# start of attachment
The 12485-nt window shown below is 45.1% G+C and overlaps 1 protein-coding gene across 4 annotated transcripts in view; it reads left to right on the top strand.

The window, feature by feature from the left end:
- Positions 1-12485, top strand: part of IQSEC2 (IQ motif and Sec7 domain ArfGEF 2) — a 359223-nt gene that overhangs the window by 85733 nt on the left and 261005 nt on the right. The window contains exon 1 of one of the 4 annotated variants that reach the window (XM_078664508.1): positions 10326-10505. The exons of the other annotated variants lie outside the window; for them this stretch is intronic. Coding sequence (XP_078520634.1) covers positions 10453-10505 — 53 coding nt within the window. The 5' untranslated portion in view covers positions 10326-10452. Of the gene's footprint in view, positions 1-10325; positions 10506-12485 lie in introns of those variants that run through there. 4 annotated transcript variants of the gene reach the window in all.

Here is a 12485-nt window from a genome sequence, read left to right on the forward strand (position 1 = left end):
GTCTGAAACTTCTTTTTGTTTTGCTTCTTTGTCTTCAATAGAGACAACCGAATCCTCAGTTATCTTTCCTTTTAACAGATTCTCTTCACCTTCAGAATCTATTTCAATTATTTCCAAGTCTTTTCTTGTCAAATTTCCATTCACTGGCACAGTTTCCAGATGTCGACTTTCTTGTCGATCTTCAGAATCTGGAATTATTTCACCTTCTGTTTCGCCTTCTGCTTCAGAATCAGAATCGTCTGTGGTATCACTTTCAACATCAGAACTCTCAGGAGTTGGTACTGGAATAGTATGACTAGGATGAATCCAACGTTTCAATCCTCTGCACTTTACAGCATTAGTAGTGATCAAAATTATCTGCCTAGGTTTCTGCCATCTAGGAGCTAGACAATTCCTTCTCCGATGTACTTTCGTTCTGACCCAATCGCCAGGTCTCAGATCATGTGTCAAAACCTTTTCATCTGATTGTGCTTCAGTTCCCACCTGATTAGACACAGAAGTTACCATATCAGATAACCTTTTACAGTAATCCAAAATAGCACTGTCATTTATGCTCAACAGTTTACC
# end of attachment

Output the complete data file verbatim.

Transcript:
The 12485-nt window shown below is 45.1% G+C and overlaps 1 protein-coding gene across 4 annotated transcripts in view; it reads left to right on the top strand.

The window, feature by feature from the left end:
- Positions 1-12485, top strand: part of IQSEC2 (IQ motif and Sec7 domain ArfGEF 2) — a 359223-nt gene that overhangs the window by 85733 nt on the left and 261005 nt on the right. The window contains exon 1 of one of the 4 annotated variants that reach the window (XM_078664508.1): positions 10326-10505. The exons of the other annotated variants lie outside the window; for them this stretch is intronic. Coding sequence (XP_078520634.1) covers positions 10453-10505 — 53 coding nt within the window. The 5' untranslated portion in view covers positions 10326-10452. Of the gene's footprint in view, positions 1-10325; positions 10506-12485 lie in introns of those variants that run through there. 4 annotated transcript variants of the gene reach the window in all.

Here is a 12485-nt window from a genome sequence, read left to right on the forward strand (position 1 = left end):
GTCTGAAACTTCTTTTTGTTTTGCTTCTTTGTCTTCAATAGAGACAACCGAATCCTCAGTTATCTTTCCTTTTAACAGATTCTCTTCACCTTCAGAATCTATTTCAATTATTTCCAAGTCTTTTCTTGTCAAATTTCCATTCACTGGCACAGTTTCCAGATGTCGACTTTCTTGTCGATCTTCAGAATCTGGAATTATTTCACCTTCTGTTTCGCCTTCTGCTTCAGAATCAGAATCGTCTGTGGTATCACTTTCAACATCAGAACTCTCAGGAGTTGGTACTGGAATAGTATGACTAGGATGAATCCAACGTTTCAATCCTCTGCACTTTACAGCATTAGTAGTGATCAAAATTATCTGCCTAGGTTTCTGCCATCTAGGAGCTAGACAATTCCTTCTCCGATGTACTTTCGTTCTGACCCAATCGCCAGGTCTCAGATCATGTGTCAAAACCTTTTCATCTGATTGTGCTTCAGTTCCCACCTGATTAGACACAGAAGTTACCATATCAGATAACCTTTTACAGTAATCCAAAATAGCACTGTCATTTATGCTCAACAGTTTACC